The pioneer among journalists distorting photographic images for news value was Bernarr Macfadden: in the mid-1920s, his "composograph" process involved reenacting real news events with costumed body doubles and then photographing the dramatized scenes—then pasting faces of the real news-personalities (gathered from unrelated photos) onto his staged images. In the 1930s, artist John Heartfield used a type of photo manipulation known as the photomontage to critique Nazi propaganda.
Some ethical theories have been applied to image manipulation. During a panel on the topic of ethics in image manipulation Aude Oliva theorized that categorical shifts are necessary in order for an edited image to be viewed as a manipulation. In Image Act Theory, Carson Reynolds extended speech act theory by applying it to photo editing and image manipulations. In How to Do Things with Pictures, William Mitchell details the long history of photo manipulation and discusses it critically.
Use in journalism
A notable case of a controversial photo manipulation was a 1982 National Geographic cover in which editors photographically moved two Egyptian pyramids closer together so that they would fit on a vertical cover. This case triggered a debate about the appropriateness of photo manipulation in journalism; the argument against editing was that the magazine depicted something that did not exist, and presented it as fact. There were several cases since the National Geographic case of questionable photo manipulation, including editing a photo of Cher on the cover of Redbook to change her smile and her dress. Another example occurred in early 2005, when Martha Stewart's release from prison was featured on the cover of Newsweek; her face was placed on a slimmer woman's body to suggest that she had lost weight while in prison.
Another famous instance of controversy over photo manipulation, this time concerning race, arose in the summer of 1994. After O.J. Simpson was arrested for allegedly murdering his wife and her friend, multiple publications carried his mugshot. Notably, Time published an edition featuring an altered mugshot credited to Matt Mahurin, removing the photograph's color saturation (perhaps inadvertently making Simpson's skin darker), burning the corners, and reducing the size of the prisoner ID number. This appeared on newsstands right next to an unaltered picture by Newsweek.
A further noted example is the Adnan Hajj photographs controversy (2006), when the photographer in question retouched war images using the clone tool to increase the size of a smoke plume and to duplicate flares.
Photo manipulation alters the content of the images in a devious manner. It becomes difficult for the audience to differentiate between a manipulated image and reality. But Photoshop's popularity has proven to be divisive. While some laud it for its ability to allow subjects to look their best in a photograph, others see it as a vehicle for feeding our culture's desire for ultimate perfection. Manipulated images are created to deceive the audiences and form their understanding on how the media presents everything with perfection. Therefore, with digital democratization[vague] increasing at a rapid rate it[vague] is creating problems. Since more people have access to technology it[vague] creates curiosity in the readers mind when they see an image published in newspapers or magazines. The reader begins to question the ethics of the publication which results in a debate. Photo images were considered as a reliable source and were known as a medium of communication to present the truth to the media.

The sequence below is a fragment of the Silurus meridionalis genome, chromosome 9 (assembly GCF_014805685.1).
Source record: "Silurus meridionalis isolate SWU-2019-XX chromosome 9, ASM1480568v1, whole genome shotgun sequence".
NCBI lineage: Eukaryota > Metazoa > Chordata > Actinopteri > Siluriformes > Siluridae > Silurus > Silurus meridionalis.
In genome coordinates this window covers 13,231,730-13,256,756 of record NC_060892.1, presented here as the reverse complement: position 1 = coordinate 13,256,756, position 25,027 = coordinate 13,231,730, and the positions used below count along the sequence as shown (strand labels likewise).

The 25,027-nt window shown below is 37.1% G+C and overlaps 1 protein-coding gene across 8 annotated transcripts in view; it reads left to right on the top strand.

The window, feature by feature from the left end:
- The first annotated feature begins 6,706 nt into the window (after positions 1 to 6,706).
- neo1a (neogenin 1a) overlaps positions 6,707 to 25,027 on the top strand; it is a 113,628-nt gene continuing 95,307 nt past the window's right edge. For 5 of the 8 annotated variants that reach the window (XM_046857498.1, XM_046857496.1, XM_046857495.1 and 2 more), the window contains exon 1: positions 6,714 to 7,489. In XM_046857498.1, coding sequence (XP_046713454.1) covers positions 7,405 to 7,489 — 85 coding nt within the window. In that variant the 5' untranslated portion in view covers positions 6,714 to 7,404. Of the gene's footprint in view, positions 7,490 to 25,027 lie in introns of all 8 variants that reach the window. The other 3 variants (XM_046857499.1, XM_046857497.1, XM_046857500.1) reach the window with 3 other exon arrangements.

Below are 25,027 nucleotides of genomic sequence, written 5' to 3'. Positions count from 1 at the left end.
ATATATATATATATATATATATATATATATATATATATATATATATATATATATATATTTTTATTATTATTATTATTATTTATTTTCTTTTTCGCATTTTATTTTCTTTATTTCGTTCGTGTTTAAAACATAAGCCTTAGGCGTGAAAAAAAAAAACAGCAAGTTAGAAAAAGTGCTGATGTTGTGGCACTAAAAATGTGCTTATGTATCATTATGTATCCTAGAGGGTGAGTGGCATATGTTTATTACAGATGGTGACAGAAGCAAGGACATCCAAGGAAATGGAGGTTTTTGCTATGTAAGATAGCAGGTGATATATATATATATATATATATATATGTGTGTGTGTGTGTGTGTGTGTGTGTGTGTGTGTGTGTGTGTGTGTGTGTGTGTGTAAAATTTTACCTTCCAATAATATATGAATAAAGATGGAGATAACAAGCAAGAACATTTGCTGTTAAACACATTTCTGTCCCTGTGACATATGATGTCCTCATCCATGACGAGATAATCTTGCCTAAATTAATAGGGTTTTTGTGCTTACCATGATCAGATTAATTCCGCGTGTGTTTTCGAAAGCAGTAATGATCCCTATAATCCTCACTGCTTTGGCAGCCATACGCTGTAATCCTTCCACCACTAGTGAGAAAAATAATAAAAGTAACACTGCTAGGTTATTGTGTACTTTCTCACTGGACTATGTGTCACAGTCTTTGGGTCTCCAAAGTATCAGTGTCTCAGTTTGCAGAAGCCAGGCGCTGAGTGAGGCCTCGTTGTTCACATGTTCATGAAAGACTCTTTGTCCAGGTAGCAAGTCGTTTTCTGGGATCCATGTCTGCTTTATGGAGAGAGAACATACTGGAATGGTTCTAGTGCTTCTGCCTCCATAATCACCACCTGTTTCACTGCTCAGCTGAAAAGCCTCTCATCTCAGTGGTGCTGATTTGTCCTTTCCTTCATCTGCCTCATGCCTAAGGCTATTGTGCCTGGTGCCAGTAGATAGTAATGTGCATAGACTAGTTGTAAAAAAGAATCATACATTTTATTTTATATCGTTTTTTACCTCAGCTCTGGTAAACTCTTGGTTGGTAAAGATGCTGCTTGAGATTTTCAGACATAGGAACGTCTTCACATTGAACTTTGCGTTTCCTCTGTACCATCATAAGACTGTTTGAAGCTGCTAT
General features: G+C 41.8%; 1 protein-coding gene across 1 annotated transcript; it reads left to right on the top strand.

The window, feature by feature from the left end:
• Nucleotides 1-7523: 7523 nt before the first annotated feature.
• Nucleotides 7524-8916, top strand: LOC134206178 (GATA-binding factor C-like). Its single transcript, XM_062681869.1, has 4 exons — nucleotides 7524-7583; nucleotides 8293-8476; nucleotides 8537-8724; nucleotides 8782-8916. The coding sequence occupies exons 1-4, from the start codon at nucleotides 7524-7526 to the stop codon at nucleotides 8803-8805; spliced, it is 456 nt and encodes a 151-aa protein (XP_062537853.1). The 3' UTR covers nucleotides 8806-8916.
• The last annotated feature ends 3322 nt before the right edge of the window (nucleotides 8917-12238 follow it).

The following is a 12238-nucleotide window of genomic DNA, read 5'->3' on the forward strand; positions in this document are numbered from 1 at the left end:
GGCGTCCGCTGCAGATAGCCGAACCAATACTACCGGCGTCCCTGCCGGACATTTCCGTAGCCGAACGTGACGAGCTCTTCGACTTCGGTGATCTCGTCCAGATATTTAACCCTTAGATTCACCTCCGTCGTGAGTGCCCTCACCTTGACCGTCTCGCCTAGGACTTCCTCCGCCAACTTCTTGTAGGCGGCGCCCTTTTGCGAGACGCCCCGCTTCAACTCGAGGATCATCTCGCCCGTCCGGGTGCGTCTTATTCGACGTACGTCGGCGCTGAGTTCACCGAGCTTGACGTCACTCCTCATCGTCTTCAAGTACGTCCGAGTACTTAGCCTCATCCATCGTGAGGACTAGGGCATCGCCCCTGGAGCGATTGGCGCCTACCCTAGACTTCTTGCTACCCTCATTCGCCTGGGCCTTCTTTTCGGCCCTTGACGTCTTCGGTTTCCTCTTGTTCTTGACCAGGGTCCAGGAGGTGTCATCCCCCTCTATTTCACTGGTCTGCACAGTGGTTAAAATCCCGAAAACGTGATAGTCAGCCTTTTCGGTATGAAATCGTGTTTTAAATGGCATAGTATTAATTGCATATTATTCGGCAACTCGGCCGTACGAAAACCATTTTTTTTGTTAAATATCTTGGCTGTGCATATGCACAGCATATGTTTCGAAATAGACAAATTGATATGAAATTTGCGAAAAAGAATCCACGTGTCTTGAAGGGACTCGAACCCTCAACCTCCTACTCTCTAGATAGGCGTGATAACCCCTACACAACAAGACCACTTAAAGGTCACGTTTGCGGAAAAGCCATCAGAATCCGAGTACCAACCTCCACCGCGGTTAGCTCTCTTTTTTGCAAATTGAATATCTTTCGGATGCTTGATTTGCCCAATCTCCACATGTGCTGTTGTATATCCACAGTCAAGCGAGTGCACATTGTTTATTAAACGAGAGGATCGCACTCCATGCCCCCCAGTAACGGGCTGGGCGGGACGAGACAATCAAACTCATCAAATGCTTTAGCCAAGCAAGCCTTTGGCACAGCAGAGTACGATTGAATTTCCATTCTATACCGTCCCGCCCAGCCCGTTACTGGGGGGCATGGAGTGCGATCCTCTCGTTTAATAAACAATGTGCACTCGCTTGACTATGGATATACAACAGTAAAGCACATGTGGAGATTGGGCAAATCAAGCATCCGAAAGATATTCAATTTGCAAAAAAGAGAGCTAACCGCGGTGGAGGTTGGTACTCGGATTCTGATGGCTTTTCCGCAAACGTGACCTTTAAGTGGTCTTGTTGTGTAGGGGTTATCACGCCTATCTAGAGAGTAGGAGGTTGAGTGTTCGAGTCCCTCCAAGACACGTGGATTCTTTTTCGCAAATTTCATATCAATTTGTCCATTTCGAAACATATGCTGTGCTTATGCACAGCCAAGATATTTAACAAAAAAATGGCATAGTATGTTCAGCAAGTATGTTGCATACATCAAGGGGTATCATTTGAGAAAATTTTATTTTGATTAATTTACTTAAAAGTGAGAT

There is a growing body of writings devoted to the ethical use of digital editing in photojournalism. In the United States, for example, the National Press Photographers Association (NPPA) have set out a Code of Ethics promoting the accuracy of published images, advising that photographers "do not manipulate images [...] that can mislead viewers or misrepresent subjects." Infringements of the Code are taken very seriously, especially regarding digital alteration of published photographs, as evidenced by a case in which Pulitzer prize-nominated photographer Allan Detrich resigned his post following the revelation that a number of his photographs had been manipulated.
Use in glamour photography
The photo manipulation industry has often been accused of promoting or inciting a distorted and unrealistic image of self; most specifically in younger people. The world of glamour photography is one specific industry which has been heavily involved with the use of photo manipulation (an obviously concerning element as many people look up to celebrities in search of embodying the 'ideal figure'). Manipulation of a photo to alter a model’s appearance can be used to change features such as skin complexion, hair color, body shape, and other features. Many of the alterations to skin involve removing blemishes through the use of the healing tool in Photoshop. Photo editors may also alter the color of hair to remove roots or add shine. Additionally, the model’s teeth and eyes may be made to look whiter than they are in reality. Make up and piercings can even be edited into pictures to look as though the model was wearing them when the photo was taken. Through photo editing, the appearance of a model may be drastically changed to mask imperfections.